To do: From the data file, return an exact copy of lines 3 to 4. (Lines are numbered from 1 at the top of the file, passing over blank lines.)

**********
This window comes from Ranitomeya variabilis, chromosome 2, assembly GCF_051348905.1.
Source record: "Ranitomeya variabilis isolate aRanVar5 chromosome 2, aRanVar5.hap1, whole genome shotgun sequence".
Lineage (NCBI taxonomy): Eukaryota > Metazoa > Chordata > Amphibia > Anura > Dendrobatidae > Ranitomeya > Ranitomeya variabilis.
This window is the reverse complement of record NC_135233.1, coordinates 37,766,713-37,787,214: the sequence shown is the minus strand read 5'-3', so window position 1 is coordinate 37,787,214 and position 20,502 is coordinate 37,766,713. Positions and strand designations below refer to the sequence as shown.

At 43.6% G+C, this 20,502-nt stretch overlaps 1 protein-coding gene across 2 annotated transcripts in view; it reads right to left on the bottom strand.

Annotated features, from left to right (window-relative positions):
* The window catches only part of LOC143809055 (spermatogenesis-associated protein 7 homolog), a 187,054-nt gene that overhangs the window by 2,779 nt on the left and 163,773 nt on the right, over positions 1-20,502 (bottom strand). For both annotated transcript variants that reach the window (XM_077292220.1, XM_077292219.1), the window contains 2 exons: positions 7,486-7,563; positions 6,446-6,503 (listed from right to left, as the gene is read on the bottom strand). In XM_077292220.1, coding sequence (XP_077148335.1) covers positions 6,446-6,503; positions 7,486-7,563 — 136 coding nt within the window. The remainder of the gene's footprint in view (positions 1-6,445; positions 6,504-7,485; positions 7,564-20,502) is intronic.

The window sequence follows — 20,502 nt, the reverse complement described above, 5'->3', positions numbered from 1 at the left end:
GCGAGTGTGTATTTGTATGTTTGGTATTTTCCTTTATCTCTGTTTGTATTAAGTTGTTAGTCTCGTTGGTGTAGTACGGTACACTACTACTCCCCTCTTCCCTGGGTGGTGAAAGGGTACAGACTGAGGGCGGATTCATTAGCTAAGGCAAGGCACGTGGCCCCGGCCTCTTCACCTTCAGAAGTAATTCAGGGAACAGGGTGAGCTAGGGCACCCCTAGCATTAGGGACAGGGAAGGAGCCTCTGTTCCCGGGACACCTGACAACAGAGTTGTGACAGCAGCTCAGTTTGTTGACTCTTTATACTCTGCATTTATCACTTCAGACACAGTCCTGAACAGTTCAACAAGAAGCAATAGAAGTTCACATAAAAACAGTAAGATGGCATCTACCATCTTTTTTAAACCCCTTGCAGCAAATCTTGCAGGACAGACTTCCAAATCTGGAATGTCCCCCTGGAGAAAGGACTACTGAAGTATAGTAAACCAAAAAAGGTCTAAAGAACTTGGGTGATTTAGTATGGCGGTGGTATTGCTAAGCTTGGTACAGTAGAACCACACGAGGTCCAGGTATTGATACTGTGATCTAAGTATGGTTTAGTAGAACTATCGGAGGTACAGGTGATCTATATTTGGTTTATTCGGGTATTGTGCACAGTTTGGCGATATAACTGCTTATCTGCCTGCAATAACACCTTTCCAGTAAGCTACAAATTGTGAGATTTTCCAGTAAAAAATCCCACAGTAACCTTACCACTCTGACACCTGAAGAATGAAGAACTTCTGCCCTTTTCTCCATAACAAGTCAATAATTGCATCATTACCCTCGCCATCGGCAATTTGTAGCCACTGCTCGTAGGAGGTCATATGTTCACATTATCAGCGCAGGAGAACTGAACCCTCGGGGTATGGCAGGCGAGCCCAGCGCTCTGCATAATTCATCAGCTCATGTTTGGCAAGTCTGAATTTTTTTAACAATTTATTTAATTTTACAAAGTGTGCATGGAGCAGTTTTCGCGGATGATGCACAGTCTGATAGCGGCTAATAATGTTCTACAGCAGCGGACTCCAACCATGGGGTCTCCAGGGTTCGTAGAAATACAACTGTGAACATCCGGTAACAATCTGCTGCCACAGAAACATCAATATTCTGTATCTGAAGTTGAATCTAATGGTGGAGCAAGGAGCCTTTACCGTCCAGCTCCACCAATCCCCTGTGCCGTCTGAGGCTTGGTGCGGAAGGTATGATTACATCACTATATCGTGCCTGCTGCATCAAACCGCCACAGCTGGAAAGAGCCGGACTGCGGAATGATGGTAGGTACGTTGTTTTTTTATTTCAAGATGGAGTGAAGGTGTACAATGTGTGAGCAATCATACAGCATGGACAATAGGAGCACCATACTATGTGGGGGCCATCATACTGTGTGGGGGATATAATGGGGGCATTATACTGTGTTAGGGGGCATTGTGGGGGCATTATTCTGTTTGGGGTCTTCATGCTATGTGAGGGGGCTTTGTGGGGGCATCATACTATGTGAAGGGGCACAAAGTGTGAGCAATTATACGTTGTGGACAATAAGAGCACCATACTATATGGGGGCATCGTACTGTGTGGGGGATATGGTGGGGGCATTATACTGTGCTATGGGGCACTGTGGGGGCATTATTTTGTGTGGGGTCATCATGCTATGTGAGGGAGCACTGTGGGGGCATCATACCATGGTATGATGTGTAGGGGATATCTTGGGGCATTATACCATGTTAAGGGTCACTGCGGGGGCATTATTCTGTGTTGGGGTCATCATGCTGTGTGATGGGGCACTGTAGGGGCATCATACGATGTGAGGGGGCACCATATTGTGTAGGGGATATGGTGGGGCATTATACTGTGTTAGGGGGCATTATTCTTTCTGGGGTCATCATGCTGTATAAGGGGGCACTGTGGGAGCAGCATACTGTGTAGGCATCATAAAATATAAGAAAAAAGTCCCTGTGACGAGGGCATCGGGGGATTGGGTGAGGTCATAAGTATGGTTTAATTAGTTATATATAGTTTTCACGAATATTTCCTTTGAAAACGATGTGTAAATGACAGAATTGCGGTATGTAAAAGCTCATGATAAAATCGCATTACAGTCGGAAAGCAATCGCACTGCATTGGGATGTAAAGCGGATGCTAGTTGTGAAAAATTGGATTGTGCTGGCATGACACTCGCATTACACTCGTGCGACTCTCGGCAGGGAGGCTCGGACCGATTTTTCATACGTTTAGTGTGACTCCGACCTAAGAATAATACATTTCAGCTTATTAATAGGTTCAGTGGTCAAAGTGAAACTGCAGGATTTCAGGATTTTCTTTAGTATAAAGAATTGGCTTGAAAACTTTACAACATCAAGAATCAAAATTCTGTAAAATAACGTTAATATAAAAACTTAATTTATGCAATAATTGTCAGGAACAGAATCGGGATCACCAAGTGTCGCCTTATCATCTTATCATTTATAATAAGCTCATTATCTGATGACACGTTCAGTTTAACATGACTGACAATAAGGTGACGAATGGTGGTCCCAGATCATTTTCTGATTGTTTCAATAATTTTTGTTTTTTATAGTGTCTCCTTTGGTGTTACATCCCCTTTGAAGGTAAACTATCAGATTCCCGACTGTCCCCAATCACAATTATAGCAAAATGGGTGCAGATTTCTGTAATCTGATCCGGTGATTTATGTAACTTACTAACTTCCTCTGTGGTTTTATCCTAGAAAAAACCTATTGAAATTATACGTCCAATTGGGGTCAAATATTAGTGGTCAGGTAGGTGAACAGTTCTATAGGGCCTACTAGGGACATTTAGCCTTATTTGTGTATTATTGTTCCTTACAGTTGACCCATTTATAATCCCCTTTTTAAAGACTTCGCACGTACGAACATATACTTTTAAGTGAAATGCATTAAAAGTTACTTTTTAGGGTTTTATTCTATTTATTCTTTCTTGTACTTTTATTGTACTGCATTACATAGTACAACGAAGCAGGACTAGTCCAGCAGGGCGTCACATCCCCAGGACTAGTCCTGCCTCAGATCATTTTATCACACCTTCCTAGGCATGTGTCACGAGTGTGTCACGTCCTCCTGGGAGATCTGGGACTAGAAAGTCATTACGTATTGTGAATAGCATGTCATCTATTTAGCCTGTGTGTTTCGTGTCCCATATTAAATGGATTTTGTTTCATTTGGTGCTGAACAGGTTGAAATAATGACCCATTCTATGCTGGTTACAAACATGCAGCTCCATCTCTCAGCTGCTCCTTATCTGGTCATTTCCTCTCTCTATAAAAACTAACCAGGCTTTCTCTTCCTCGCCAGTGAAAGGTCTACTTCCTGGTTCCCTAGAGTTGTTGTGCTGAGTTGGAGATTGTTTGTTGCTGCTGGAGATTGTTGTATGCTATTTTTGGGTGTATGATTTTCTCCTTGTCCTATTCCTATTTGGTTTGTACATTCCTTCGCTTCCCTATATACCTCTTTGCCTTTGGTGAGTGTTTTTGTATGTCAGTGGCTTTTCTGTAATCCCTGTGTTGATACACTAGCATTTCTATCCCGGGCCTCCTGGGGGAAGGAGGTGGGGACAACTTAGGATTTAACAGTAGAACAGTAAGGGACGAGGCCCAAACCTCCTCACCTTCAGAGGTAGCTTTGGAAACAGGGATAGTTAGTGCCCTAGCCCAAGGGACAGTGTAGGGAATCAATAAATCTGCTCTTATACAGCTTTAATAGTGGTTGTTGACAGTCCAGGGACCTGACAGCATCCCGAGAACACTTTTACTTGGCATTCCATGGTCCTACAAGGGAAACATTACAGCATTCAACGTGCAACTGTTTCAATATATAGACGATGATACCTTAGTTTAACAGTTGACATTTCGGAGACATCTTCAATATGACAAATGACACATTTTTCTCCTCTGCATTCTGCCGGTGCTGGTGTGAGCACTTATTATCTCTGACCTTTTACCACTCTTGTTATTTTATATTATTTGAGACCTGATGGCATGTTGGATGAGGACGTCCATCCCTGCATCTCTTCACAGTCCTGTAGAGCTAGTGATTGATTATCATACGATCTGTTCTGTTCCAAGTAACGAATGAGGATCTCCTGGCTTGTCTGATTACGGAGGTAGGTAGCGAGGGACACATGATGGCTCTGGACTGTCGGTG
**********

Lineage (NCBI taxonomy): Eukaryota > Metazoa > Chordata > Amphibia > Anura > Dendrobatidae > Ranitomeya > Ranitomeya variabilis.
This window is the reverse complement of record NC_135233.1, coordinates 37,766,713-37,787,214: the sequence shown is the minus strand read 5'-3', so window position 1 is coordinate 37,787,214 and position 20,502 is coordinate 37,766,713. Positions and strand designations below refer to the sequence as shown.